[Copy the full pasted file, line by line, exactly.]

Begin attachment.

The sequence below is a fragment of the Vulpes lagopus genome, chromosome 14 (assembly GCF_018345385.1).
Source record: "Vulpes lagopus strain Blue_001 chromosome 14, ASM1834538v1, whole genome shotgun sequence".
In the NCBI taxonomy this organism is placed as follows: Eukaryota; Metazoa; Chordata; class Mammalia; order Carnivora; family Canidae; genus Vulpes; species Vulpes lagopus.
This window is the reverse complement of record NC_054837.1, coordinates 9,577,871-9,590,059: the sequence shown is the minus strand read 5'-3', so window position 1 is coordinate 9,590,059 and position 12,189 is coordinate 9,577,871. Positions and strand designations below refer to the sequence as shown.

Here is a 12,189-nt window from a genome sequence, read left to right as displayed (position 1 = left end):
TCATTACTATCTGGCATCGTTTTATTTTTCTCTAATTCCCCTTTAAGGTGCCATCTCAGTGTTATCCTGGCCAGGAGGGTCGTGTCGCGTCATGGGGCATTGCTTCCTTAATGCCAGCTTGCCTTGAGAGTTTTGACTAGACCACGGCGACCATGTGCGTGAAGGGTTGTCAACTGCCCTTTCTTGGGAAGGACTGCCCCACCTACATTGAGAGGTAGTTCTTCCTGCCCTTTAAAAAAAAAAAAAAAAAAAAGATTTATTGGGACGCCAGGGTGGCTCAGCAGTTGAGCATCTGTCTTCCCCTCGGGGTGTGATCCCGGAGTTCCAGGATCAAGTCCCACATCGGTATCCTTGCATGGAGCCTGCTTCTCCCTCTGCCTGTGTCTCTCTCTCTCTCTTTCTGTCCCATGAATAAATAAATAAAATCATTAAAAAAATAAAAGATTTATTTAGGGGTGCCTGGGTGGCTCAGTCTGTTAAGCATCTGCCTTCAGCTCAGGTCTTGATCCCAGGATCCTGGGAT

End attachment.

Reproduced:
The sequence below is a fragment of the Vulpes lagopus genome, chromosome 14 (assembly GCF_018345385.1).
Source record: "Vulpes lagopus strain Blue_001 chromosome 14, ASM1834538v1, whole genome shotgun sequence".
In the NCBI taxonomy this organism is placed as follows: Eukaryota; Metazoa; Chordata; class Mammalia; order Carnivora; family Canidae; genus Vulpes; species Vulpes lagopus.
This window is the reverse complement of record NC_054837.1, coordinates 9,577,871-9,590,059: the sequence shown is the minus strand read 5'-3', so window position 1 is coordinate 9,590,059 and position 12,189 is coordinate 9,577,871. Positions and strand designations below refer to the sequence as shown.

Here is a 12,189-nt window from a genome sequence, read left to right as displayed (position 1 = left end):
TCATTACTATCTGGCATCGTTTTATTTTTCTCTAATTCCCCTTTAAGGTGCCATCTCAGTGTTATCCTGGCCAGGAGGGTCGTGTCGCGTCATGGGGCATTGCTTCCTTAATGCCAGCTTGCCTTGAGAGTTTTGACTAGACCACGGCGACCATGTGCGTGAAGGGTTGTCAACTGCCCTTTCTTGGGAAGGACTGCCCCACCTACATTGAGAGGTAGTTCTTCCTGCCCTTTAAAAAAAAAAAAAAAAAAAAGATTTATTGGGACGCCAGGGTGGCTCAGCAGTTGAGCATCTGTCTTCCCCTCGGGGTGTGATCCCGGAGTTCCAGGATCAAGTCCCACATCGGTATCCTTGCATGGAGCCTGCTTCTCCCTCTGCCTGTGTCTCTCTCTCTCTCTTTCTGTCCCATGAATAAATAAATAAAATCATTAAAAAAATAAAAGATTTATTTAGGGGTGCCTGGGTGGCTCAGTCTGTTAAGCATCTGCCTTCAGCTCAGGTCTTGATCCCAGGATCCTGGGAT